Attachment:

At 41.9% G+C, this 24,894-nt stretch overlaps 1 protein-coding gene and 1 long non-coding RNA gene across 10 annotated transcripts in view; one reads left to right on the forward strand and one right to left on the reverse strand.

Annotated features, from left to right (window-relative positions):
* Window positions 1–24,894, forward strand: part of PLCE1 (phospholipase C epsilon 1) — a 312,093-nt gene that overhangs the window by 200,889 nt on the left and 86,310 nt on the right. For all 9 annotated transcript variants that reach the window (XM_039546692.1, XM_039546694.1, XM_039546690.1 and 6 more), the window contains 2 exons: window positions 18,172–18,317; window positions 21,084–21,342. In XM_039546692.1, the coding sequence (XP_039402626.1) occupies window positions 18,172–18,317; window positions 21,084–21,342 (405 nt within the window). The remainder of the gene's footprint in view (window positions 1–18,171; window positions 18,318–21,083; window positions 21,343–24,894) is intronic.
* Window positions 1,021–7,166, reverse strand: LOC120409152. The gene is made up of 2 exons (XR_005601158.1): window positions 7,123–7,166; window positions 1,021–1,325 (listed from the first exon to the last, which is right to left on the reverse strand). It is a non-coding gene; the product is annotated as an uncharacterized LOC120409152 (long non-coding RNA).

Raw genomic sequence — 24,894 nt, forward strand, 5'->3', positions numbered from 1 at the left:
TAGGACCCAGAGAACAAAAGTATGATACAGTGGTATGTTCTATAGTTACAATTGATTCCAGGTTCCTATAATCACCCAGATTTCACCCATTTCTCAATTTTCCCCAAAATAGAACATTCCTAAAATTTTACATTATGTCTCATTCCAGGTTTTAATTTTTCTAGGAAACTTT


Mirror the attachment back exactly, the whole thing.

At 41.9% G+C, this 24,894-nt stretch overlaps 1 protein-coding gene and 1 long non-coding RNA gene across 10 annotated transcripts in view; one reads left to right on the forward strand and one right to left on the reverse strand.

Annotated features, from left to right (window-relative positions):
* Window positions 1–24,894, forward strand: part of PLCE1 (phospholipase C epsilon 1) — a 312,093-nt gene that overhangs the window by 200,889 nt on the left and 86,310 nt on the right. For all 9 annotated transcript variants that reach the window (XM_039546692.1, XM_039546694.1, XM_039546690.1 and 6 more), the window contains 2 exons: window positions 18,172–18,317; window positions 21,084–21,342. In XM_039546692.1, the coding sequence (XP_039402626.1) occupies window positions 18,172–18,317; window positions 21,084–21,342 (405 nt within the window). The remainder of the gene's footprint in view (window positions 1–18,171; window positions 18,318–21,083; window positions 21,343–24,894) is intronic.
* Window positions 1,021–7,166, reverse strand: LOC120409152. The gene is made up of 2 exons (XR_005601158.1): window positions 7,123–7,166; window positions 1,021–1,325 (listed from the first exon to the last, which is right to left on the reverse strand). It is a non-coding gene; the product is annotated as an uncharacterized LOC120409152 (long non-coding RNA).

Raw genomic sequence — 24,894 nt, forward strand, 5'->3', positions numbered from 1 at the left:
TAGGACCCAGAGAACAAAAGTATGATACAGTGGTATGTTCTATAGTTACAATTGATTCCAGGTTCCTATAATCACCCAGATTTCACCCATTTCTCAATTTTCCCCAAAATAGAACATTCCTAAAATTTTACATTATGTCTCATTCCAGGTTTTAATTTTTCTAGGAAACTTT